CV: Yeah. It was great.
ANTHONY RUSSO: Giving him that cameo was a real thrill for us because he was the Winter Soldier’s keeper.
CV: Was it easy to set up a different feel of vibe compared to the other Marvel Studios films? You said you wanted to make the movie you wanted to make. Was there pressure to fit it into this big Cinematic Universe?
AR: Here’s the thing, part of the brilliance of Marvel and Kevin Feige is the fact they want you to surprise them. They don’t want your version of the movie to be what they were thinking. They want it to be something they weren’t thinking. That’s what they need in order to keep the franchise fresh. The fact that we were off the reservation a bit, so to speak, was exciting to them. We were always supported, right from the get-go. It was a lengthy audition process. Like two or three months of meetings very specific with what we wanted to do with the movie. It was an awesome process for us to go through because it really helped us figure the movie out. But they were extremely supportive. Once they realized, “Yeah, these guys have a vision for the movie that we’re inspired by,” it was nothing but support from that point on.
CV: Word is you two are directing Captain America 3?
AR: Yeah, the support continues.
JR: We’re really excited about that. When you see the movie, you can tell it’s a two-parter. The Winter Soldier’s story is not complete in this film.
AR: Neither is Cap’s mission…
JR:…to reach him. So it begs for another movie.
CV: What was your favorite scene in The Winter Soldier?
JR: Favorite scene? Wow. I don’t know. It’s interesting. One of my favorite scenes in the film is a scene between Cap and Natasha, in a truck on a way up to a military base. They have a very personal conversation with each other. You really get his point of view and you get her point of view. You get to see them as people interacting with one another. It’s a very human level. I love that scene because it’s one of those scenes that grounds the movie and pulls you into a superhero universe from a very human point of view.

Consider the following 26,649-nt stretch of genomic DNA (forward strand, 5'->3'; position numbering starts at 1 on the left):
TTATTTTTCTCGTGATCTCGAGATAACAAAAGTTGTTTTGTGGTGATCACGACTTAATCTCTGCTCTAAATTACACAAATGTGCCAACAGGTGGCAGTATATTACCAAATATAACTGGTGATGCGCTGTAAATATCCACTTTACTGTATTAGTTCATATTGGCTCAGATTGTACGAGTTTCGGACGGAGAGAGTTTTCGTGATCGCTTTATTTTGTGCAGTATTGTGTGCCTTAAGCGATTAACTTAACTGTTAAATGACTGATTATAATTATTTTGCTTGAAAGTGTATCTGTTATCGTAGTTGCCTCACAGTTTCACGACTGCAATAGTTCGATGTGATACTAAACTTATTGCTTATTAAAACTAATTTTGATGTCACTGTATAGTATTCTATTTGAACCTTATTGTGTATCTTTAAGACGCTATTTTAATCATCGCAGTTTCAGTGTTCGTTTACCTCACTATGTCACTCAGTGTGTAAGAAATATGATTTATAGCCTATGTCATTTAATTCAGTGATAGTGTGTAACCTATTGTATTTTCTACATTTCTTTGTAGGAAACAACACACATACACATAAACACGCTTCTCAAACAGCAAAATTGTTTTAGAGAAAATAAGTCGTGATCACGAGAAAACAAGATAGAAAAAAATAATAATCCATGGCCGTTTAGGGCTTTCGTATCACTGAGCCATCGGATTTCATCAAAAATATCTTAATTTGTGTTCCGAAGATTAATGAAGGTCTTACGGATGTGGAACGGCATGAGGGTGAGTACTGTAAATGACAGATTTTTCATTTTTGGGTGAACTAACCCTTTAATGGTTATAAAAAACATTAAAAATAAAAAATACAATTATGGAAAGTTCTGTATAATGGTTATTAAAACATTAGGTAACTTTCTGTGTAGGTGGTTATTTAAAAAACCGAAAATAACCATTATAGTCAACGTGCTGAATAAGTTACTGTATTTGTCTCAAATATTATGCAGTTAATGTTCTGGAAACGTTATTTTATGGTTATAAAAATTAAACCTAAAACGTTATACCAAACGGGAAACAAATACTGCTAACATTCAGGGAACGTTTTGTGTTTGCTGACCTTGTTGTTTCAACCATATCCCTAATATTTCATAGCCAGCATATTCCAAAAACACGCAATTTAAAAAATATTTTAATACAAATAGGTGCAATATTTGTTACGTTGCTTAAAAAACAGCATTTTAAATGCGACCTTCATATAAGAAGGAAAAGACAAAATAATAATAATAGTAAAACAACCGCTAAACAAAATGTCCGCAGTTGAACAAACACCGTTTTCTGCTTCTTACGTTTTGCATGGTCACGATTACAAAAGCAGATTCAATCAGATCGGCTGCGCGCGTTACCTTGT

AR: I love that scene very much too. If I had to add another one, I keep going back to the scene with Cap and Robert Redford in Fury’s office. Where he has to go talk to him after Fury’s been killed. The think I love about that scene is that we put Captain America in a place where he had to lie to his commanding officer basically. I just think that’s a great moment for Cap to break the boy scout.
CV: Are there any other Marvel characters you’d want to direct?
JR: Oh boy, I think there’s a lot. When I was a kid I collected almost exclusively Marvel Comics so name it, I’d love to do the Doctor Strange movie.
CV: Loved that little mention in the movie.
JR: Right. That was our Easter Egg. We pushed for that. I remember saying to Kevin, “How can we talk about Stephen Strange if he hasn’t even been introduced yet?” He goes, “We don’t know the timeline for when Stephen Strange gets introduced to this universe.” That’s the way he’s always thinking. It’s a fascinating mosaic. So I don’t know if I could pick a specific character but yeah, I like Strange.
CV: What was it like setting up all the fight scenes?
AR: That was an extremely involved process. Basically what we did was we started with movies that excited us stylistically. We loved the sort of visceral intensity of the bank robbery in Heat. We loved The Raid, it was a big influence on us. We love that kinetic fighting style.
JR: We could really track the action and see what was happening.
AR: The camera work in The Raid too. We got everybody flushed with all the kind of stuff we were vibing. Then we went through a very lengthy process with our stunt team, which was amazing. They would stage choreographed fights and then shoot it and show it to us. We would say what we liked or didn’t like. They would go back and re-work it according to that. It was something that evolved over many many months. It was a very fun process in trying to get every single sequence right, making sure every sequence was unique.
CV: Captain America vs Batman?
Both: ha ha ha.
JR: [matter of factly] Captain America.
JR: No question.
AR: For sure, now.
Make sure you fulfill your patriotic duty and watch Captain America: The Winter Soldier this weekend.